[18] The Union has also contended that the judgments entered on behalf of the Fund in lawsuits prosecuted by the Trustees do not sustain plaintiffs' burden of proving that the judgment amounts were actually "due and owing." The judgments, however, constitute evidence as to what the Union dominated Trustees considered to be the operators' royalty delinquencies and thus form a reasonable basis for computing the extent of the Union's potential liability.

[19] The companies are: Coates Coal Company, Cyclone Coal Co., Diamond Coal Co., JAC Coal Co., Landingville Coal Co., Mary D. Mining Co., No. 9 Coal Co., Steam Coals, Inc., A & G Coal Co., Andershonis Coal Co., Concord Coal Co., Consolidated Mining Co., Dalebrook Coal Co., Dale Contracting Co., Dutch Gap Coal Co., Gentroy Coal Co., Hillside Coal Co., Locust Valley Coal Co., Parliament Coal Sales, Ryan, James V., Inc. and Skytop Coal Co. The Union contends that 8 of the 21 companies never signed an Anthracite Wage Agreement: A & G Coal Co., Hillside Coal Co., Locust Valley Coal Co., Parliament Coal Sales, Ryan, James V., Inc., Dale Contracting Co., Locust Valley Coal Co., and Concord Coal Co. Of the remaining 13 companies, the Union contends that plaintiffs have asserted claims for delinquencies accruing after Andershonis Coal Co. and Skytop Coal Co. ceased being signatories to the Anthracite Wage Agreement, and for delinquencies accruing before the other 11 operators signed the Anthracite Wage Agreement.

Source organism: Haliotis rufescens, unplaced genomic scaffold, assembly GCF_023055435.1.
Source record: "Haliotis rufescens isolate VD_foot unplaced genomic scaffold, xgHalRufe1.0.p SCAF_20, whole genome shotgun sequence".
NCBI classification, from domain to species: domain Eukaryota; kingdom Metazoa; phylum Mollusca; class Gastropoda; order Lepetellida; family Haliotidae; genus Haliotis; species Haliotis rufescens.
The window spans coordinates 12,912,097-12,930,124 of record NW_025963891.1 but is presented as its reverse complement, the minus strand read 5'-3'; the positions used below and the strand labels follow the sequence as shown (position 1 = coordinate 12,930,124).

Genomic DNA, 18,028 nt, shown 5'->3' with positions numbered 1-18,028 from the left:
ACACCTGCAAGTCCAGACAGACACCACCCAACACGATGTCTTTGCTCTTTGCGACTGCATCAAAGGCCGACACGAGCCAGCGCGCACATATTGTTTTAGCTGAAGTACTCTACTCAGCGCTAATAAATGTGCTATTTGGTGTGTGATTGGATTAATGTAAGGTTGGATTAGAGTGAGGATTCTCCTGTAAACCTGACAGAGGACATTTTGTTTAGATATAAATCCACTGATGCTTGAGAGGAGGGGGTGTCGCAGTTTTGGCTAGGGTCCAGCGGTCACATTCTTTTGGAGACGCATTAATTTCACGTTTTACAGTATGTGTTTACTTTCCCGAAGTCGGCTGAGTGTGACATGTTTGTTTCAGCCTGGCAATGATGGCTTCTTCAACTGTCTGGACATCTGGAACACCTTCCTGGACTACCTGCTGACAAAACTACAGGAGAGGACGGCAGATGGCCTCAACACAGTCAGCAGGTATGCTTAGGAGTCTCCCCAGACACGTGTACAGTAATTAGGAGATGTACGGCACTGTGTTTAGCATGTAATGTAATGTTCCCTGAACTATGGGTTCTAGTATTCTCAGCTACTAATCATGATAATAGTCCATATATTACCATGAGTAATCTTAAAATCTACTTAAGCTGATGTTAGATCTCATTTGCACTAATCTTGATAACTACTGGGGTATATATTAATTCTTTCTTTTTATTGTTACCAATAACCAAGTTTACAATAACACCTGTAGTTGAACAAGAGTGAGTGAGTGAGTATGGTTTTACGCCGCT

[20] Plaintiffs have presented evidence suggesting that Diamond Coal Co., No. 9 Coal Co., Consolidated Mining Co., Dutch Gap Coal Co., Dalebrook Coal Co., and Skytop Coal Co. made royalty payments during periods when they were non-signatories to an Anthracite Wage Agreement. It should be noted, however, that these six companies were at one time or another signatories to the Anthracite Wage Agreement.